01/05/2014 08:02 BST | Updated 01/05/2014 11:59 BST

Vince Cable Slams 'Messy' Local Enterprise Partnerships That He Helped Launch

Anthony Devlin/PA Archive
Business Secretary Vince Cable reacts during a visit to the Grown-Up Chocolate Company in Enfield as he announces 300 million to boost small and medium sized businesses, London.

Vince Cable has questioned the coalition's "messy" system to help businesses across the regions of Britain and admitted that ministers may not have "got it right".

The Liberal Democrat business secretary said he was sceptical of whether local enteprrise partnerships (LEPs) and the "City Deal" project, which the government ushered in to replace regional development agencies (RDAs), had been successful.

Deputy prime minister Nick Clegg set out the coalition's new system in 2010, with Cable saying: "Local enterprise partnerships will provide that vision and then take on the task of renewing local economies and tackling local barriers to growth."

However Cable admitted on Wednesday that he had doubts about the sustainability of the coalition's new system.

"We made a decision to get rid of the RDAs - there were plusses and minuses: some people argued for a more gradualist approach, others for a Maoist approach, and we got the latter," he told an event organised by the Institute for Government.

"We have been trying to create, from scratch, a full new institutional framework. The LEPs, and then superimposed on that City Deals, and it feels a bit messy actually.

"I'm not sure we've got it right and, equally, I'm not sure how much buy-in there is elsewhere from other parties. So a lot of the industrial strategy is now durable but there is that one area where there has been great disruption."

Labour MP Willie Bain, member of the Commons business select committee, told HuffPostUK that Cable had made an "extraordinary admission" about the coalition's regional growth policies.

He said: "This is an extraordinary admission from Vince Cable. Having scrapped RDAs, he now admits that may have weakened support for balanced economic growth across the country.

"The government has not got to grips with the real problems underlying patchy regional growth - lack of finance to businesses from the banks, failure to adopt a proper skills strategy, poor levels of business investment and soaring job insecurity. Unless it does, it will not be taken seriously on its commitment to balanced regional growth."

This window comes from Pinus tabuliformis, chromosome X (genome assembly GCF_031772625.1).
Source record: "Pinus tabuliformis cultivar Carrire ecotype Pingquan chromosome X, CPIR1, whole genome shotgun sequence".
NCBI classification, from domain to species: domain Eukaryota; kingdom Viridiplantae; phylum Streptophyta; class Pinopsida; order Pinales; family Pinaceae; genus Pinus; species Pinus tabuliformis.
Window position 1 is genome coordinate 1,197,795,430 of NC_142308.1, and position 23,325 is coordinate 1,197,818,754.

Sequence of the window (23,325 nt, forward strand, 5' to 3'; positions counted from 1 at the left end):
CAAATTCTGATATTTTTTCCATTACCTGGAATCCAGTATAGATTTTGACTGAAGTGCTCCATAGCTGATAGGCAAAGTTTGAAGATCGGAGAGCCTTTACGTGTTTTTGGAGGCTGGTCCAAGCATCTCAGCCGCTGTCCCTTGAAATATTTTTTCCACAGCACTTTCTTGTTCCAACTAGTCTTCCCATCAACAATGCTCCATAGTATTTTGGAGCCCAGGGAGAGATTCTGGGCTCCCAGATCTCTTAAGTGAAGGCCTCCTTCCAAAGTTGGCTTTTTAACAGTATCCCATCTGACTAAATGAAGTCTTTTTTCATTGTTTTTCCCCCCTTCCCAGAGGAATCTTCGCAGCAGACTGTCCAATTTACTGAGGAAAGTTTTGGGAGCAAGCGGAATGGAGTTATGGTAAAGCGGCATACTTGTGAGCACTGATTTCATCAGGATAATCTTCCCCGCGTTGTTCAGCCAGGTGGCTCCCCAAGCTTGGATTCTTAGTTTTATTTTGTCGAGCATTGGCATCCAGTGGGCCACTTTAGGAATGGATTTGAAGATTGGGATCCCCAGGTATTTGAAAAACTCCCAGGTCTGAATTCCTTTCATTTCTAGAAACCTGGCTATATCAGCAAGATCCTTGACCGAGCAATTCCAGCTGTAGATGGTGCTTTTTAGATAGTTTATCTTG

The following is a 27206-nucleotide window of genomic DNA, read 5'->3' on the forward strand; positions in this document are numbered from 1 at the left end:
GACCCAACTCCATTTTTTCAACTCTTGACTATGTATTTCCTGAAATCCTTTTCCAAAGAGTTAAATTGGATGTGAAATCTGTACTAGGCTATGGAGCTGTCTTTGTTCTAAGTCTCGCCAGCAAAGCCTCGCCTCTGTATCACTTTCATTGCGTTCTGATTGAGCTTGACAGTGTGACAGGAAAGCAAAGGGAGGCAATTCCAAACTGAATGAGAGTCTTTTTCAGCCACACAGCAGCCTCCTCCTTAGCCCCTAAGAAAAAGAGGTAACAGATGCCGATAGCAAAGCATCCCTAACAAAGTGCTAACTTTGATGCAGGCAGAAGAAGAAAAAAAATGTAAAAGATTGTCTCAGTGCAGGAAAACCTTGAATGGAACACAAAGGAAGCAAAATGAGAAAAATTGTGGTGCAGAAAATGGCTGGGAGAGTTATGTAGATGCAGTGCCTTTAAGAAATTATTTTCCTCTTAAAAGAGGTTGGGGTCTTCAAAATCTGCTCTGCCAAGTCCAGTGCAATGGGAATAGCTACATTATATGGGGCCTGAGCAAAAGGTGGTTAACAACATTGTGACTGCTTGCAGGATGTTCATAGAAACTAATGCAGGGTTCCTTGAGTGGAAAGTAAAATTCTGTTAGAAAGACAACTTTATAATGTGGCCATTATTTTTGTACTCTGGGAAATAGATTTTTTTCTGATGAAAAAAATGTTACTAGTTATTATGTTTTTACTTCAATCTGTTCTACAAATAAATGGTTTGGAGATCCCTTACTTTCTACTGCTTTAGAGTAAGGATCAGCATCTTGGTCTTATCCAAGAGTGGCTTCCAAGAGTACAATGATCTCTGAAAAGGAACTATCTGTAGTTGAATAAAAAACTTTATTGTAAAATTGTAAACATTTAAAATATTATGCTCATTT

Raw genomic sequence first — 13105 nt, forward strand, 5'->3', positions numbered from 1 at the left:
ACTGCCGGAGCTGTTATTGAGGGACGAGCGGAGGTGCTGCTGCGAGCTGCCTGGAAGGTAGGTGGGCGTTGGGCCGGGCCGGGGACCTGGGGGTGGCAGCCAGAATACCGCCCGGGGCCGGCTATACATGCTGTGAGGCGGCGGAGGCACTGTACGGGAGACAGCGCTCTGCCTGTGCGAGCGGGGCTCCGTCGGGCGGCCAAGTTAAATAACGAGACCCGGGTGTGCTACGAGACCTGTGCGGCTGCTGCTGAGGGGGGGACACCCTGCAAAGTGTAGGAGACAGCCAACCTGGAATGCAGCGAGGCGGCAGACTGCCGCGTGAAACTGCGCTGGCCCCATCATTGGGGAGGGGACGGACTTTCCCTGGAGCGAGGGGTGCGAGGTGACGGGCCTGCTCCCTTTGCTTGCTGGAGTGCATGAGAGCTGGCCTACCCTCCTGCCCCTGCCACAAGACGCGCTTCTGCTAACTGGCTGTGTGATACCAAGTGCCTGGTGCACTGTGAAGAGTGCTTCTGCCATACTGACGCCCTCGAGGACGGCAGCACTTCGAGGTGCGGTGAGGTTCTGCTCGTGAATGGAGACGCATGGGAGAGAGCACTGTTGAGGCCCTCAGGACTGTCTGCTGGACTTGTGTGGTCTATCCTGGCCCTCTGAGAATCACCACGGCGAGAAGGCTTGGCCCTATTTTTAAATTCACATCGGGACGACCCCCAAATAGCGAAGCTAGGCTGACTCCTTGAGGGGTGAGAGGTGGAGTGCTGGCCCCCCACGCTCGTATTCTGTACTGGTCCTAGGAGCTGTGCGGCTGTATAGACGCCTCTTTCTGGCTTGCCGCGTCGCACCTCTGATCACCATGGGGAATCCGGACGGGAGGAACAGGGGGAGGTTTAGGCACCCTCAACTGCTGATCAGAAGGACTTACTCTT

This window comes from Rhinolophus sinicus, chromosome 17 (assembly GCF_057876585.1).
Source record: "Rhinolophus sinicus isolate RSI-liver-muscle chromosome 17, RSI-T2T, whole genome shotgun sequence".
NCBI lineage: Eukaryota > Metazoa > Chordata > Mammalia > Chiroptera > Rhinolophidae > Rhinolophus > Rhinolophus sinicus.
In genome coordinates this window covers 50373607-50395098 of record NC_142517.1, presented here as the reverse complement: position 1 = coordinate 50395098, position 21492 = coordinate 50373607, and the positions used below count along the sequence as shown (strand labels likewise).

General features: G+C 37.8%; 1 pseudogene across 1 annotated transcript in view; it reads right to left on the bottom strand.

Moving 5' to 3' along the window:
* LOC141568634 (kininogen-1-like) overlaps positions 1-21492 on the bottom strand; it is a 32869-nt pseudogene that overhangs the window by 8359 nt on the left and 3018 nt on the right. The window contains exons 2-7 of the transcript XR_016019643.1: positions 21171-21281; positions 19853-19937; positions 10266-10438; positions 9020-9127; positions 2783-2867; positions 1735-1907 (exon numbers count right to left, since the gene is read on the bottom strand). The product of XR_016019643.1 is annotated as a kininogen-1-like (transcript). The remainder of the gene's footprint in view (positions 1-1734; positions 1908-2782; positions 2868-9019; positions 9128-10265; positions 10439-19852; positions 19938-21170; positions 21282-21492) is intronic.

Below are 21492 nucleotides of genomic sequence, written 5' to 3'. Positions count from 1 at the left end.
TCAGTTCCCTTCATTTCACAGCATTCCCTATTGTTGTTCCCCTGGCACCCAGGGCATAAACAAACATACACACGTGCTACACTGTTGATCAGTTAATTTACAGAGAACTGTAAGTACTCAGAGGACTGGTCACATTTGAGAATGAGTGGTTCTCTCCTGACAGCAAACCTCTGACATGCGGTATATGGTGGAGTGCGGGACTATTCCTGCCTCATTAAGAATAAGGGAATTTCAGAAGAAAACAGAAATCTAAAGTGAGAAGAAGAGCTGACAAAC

Ann McKechin, fellow Labour committee member, said: "I think Vince prefers his role as the perfect armchair critic rather than actually taking responsibility for the mess.

"The BIS committee had a major inquiry into LEPs last year with a full list of shortcomings. On all our visits outside Westminster, it is mentioned that the scrapping of RDAs in England has been a major setback and many tell me they look on enviously at Scottish Enterprise role north of the border."

A Business Department spokesperson said: "The Secretary of State was not expressing doubts about the Government's local growth policy, he was contrasting the broad support for long-term industrial strategy with the more diverse range of views on decentralisation."

Cable previously said that the scrapping of regional development agencies had been "little Maoist and chaotic", but added that "we're giving back to councils and local authorities the powers and incentives they need to see a resurgence in civic pride."

See also: 8 Examples Of How Vince Cable Loves Fighting With The Tories

Photo gallery Cable's Coalition Rows See Gallery